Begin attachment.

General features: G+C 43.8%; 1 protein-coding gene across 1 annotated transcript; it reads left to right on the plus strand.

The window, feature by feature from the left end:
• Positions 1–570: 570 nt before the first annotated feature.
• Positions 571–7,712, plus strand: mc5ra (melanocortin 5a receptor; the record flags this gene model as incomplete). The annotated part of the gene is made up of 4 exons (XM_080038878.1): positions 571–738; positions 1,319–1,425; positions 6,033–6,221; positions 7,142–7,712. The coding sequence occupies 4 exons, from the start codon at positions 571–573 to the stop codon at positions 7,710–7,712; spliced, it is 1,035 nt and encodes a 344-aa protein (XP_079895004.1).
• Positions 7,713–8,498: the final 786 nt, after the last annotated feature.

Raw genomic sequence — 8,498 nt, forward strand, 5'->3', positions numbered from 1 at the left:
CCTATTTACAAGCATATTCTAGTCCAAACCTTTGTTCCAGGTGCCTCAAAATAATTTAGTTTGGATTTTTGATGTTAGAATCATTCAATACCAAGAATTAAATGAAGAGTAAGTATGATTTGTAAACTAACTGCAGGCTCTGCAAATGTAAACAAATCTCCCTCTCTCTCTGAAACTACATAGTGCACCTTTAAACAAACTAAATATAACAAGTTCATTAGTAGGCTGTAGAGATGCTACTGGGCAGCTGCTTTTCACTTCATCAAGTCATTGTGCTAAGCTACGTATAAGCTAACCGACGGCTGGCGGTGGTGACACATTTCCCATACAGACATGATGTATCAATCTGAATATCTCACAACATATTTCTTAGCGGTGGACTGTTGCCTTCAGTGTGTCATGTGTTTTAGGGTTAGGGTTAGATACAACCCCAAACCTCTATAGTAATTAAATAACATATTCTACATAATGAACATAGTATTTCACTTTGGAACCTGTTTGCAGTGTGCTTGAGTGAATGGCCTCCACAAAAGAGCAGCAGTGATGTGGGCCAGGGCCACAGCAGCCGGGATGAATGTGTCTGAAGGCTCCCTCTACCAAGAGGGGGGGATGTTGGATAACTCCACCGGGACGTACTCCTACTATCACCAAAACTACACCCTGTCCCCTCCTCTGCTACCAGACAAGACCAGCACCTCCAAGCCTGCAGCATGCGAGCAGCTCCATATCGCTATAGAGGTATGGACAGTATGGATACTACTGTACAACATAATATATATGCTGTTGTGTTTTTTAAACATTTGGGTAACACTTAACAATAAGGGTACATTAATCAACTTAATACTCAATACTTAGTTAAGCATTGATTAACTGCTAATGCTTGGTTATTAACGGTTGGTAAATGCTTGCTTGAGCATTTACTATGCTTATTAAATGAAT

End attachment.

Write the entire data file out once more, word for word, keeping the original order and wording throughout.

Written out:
General features: G+C 43.8%; 1 protein-coding gene across 1 annotated transcript; it reads left to right on the plus strand.

The window, feature by feature from the left end:
• Positions 1–570: 570 nt before the first annotated feature.
• Positions 571–7,712, plus strand: mc5ra (melanocortin 5a receptor; the record flags this gene model as incomplete). The annotated part of the gene is made up of 4 exons (XM_080038878.1): positions 571–738; positions 1,319–1,425; positions 6,033–6,221; positions 7,142–7,712. The coding sequence occupies 4 exons, from the start codon at positions 571–573 to the stop codon at positions 7,710–7,712; spliced, it is 1,035 nt and encodes a 344-aa protein (XP_079895004.1).
• Positions 7,713–8,498: the final 786 nt, after the last annotated feature.

Raw genomic sequence — 8,498 nt, forward strand, 5'->3', positions numbered from 1 at the left:
CCTATTTACAAGCATATTCTAGTCCAAACCTTTGTTCCAGGTGCCTCAAAATAATTTAGTTTGGATTTTTGATGTTAGAATCATTCAATACCAAGAATTAAATGAAGAGTAAGTATGATTTGTAAACTAACTGCAGGCTCTGCAAATGTAAACAAATCTCCCTCTCTCTCTGAAACTACATAGTGCACCTTTAAACAAACTAAATATAACAAGTTCATTAGTAGGCTGTAGAGATGCTACTGGGCAGCTGCTTTTCACTTCATCAAGTCATTGTGCTAAGCTACGTATAAGCTAACCGACGGCTGGCGGTGGTGACACATTTCCCATACAGACATGATGTATCAATCTGAATATCTCACAACATATTTCTTAGCGGTGGACTGTTGCCTTCAGTGTGTCATGTGTTTTAGGGTTAGGGTTAGATACAACCCCAAACCTCTATAGTAATTAAATAACATATTCTACATAATGAACATAGTATTTCACTTTGGAACCTGTTTGCAGTGTGCTTGAGTGAATGGCCTCCACAAAAGAGCAGCAGTGATGTGGGCCAGGGCCACAGCAGCCGGGATGAATGTGTCTGAAGGCTCCCTCTACCAAGAGGGGGGGATGTTGGATAACTCCACCGGGACGTACTCCTACTATCACCAAAACTACACCCTGTCCCCTCCTCTGCTACCAGACAAGACCAGCACCTCCAAGCCTGCAGCATGCGAGCAGCTCCATATCGCTATAGAGGTATGGACAGTATGGATACTACTGTACAACATAATATATATGCTGTTGTGTTTTTTAAACATTTGGGTAACACTTAACAATAAGGGTACATTAATCAACTTAATACTCAATACTTAGTTAAGCATTGATTAACTGCTAATGCTTGGTTATTAACGGTTGGTAAATGCTTGCTTGAGCATTTACTATGCTTATTAAATGAAT